ContentsContributors, viiPreface, ix1 Hazards of Work, 1David Snashall2 Health, Work and Wellbeing, 7Nerys Williams3 Assessing the Work Environment, 11Keith T. Palmer and David Coggon4 Practising Occupational Health, 17Anil Adisesh5 Legal Aspects, 24Martyn Davidson6 Ethics, 31Paul Litchfield7 Fitness for Work, 36William Davies8 Musculoskeletal Disorders, 45Kim Burton and Nicholas Kendall9 Mental Health, 51Samuel B. Harvey and Max Henderson10 Skin Disorders, 59Ian R. White11 Respiratory Disorders, 63Ira Madan and Paul Cullinan12 Infections, 68Dipti Patel13 Occupational Cancers, 80John Hobson14 Disorders of Uncertain Aetiology, 88Andy Slovak15 Physical Agents, 94Ron McCaigv

viContents16 Ergonomics and Human Factors, 107Joanne O. Crawford17 Genetics and Reproduction, 113Nicola Cherry18 The Ageing Workforce, 117Sarah Harper19 Travel, 122Derek R. Smith, Peter A. Leggat and Dipti Patel20 Emerging Issues, 129Judy Sng and David Koh21 Pollution, 135Robert Maynard22 Global Health, 140Paolo VineisIndex, 149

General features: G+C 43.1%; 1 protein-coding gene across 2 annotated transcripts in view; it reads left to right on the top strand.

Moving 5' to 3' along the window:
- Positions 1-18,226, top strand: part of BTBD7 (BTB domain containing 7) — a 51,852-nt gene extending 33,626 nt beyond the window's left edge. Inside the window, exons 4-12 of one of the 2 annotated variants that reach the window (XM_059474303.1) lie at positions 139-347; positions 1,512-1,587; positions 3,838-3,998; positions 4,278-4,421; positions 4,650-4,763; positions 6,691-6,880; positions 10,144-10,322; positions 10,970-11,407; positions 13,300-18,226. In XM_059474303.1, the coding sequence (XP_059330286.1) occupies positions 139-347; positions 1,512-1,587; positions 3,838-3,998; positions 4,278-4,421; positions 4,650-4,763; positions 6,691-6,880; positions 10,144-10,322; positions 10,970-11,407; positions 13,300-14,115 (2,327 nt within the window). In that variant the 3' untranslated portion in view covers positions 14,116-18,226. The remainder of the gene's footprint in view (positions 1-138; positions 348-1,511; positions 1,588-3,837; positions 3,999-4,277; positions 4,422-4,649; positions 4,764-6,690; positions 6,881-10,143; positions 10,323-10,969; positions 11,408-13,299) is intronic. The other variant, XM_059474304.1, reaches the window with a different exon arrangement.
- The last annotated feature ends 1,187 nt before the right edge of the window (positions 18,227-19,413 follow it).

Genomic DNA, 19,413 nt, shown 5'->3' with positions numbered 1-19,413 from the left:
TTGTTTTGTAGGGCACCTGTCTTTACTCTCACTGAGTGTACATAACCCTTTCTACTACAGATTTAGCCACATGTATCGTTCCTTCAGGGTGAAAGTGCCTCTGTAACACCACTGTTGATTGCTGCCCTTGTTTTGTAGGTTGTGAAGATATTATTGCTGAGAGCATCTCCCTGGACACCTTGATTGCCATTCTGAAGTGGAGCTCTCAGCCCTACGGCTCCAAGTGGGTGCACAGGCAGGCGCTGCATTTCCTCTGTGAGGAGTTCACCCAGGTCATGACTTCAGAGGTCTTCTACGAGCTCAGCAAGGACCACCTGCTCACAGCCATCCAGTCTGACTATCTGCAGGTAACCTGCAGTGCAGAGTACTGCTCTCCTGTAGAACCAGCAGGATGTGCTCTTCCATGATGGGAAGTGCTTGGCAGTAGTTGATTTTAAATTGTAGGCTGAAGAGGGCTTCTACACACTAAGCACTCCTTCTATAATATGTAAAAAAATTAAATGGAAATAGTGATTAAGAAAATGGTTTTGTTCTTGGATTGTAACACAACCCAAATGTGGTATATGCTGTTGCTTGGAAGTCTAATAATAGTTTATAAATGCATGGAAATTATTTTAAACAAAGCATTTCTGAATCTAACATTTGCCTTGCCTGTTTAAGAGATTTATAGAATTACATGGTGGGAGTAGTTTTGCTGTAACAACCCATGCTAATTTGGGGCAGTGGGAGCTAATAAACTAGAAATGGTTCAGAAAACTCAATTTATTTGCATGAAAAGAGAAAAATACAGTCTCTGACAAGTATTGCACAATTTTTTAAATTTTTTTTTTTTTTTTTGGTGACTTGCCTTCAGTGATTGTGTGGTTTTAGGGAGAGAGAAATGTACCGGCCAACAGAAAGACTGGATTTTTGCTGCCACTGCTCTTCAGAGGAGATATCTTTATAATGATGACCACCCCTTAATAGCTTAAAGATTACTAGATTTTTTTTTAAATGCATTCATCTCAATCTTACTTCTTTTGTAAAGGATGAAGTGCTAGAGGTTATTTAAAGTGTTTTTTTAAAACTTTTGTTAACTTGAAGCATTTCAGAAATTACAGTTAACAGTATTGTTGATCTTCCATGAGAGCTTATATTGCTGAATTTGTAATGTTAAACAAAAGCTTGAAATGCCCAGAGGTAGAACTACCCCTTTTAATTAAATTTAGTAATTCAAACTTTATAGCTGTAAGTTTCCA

ContributorsAnil AdiseshJohn HobsonDeputy Chief Medical Officer, Centre for Workplace Health, Health andSafety Laboratory, Buxton;Honorary Senior Clinical Lecturer, University of Sheffield, Sheffield, UKLecturer in Occupational Medicine, University of Keele;Honorary Tutor in Occupational Medicine, University of Manchester, UKNicholas KendallKim BurtonAffiliate Visiting Professor, Centre for Health and Social Care Research,University of Huddersfield, Huddersfield, UKSenior Clinical Lecturer, Occupational Medicine, University of Otago,Otago, New ZealandDavid KohNicola CherryProfessor, Department of Medicine, University of Alberta, Edmonton,CanadaProfessor, Saw Swee Hock School of Public Health, National Universityof Singapore, Singapore;Chair Professor of Occupational Health and Medicine, PAPRSB Instituteof Health Sciences, Universiti Brunei Darussalam, Brunei DarussalamDavid CoggonProfessor of Occupational and Environmental Medicine, MRC LifecourseEpidemiology Unit, University of Southampton, Southampton, UKJoanne O CrawfordSenior Consultant Ergonomist, Institute of Occupational Medicine,Edinburgh, UKPeter A. LeggatProfessor and Deputy Head of School (Campus Head), School of PublicHealth, Tropical Medicine and Rehabilitation Sciences, James CookUniversity, Townsville, Queensland, AustraliaPaul LitchfieldBT Group Chief Medical Officer, London, UKPaul CullinanProfessor in Occupational and Environmental Respiratory Disease,National Heart and Lung Institute (Imperial College), London, UKIra MadanConsultant and Senior Lecturer in Occupational Medicine, Guy’s andSt Thomas’ NHS Trust and King’s College London, London, UKMartyn DavidsonHead of Health Operations, Royal Mail Group, Fleet, UKWilliam DaviesConsultant Occupational Physician, South Wales Fire and Rescue Service,Cardiff, UKSarah HarperRobert MaynardHonorary Professor of Environmental Medicine, University of Birmingham,Birmingham, UKRon McCaigConsultant Occupational Physician, Advantage: Health at Work Ltd,Chester, UKProfessor, Oxford Institute of Ageing, University of Oxford, Oxford, UKKeith T. PalmerSamuel B. HarveyClinical Lecturer in Liaison and Occupational Psychiatry,Institute of Psychiatry, King’s College, London, UK;School of Psychiatry, University of New South Wales, Sydney, Australia;Black Dog Institute, Sydney, AustraliaProfessor of Occupational Medicine, MRC Lifecourse Epidemiology Unit,University of Southampton, Southampton, UKDipti PatelConsultant Occupational Physician, Foreign and Commonwealth Office;Joint Director, National Travel Health Network and Centre, London, UKMax HendersonSenior Lecturer in Epidemiological and Occupational Psychiatry,Institute of Psychiatry, King’s College, London, UKAndy SlovakHonorary Senior Lecturer, University of Manchester, Manchester, UKvii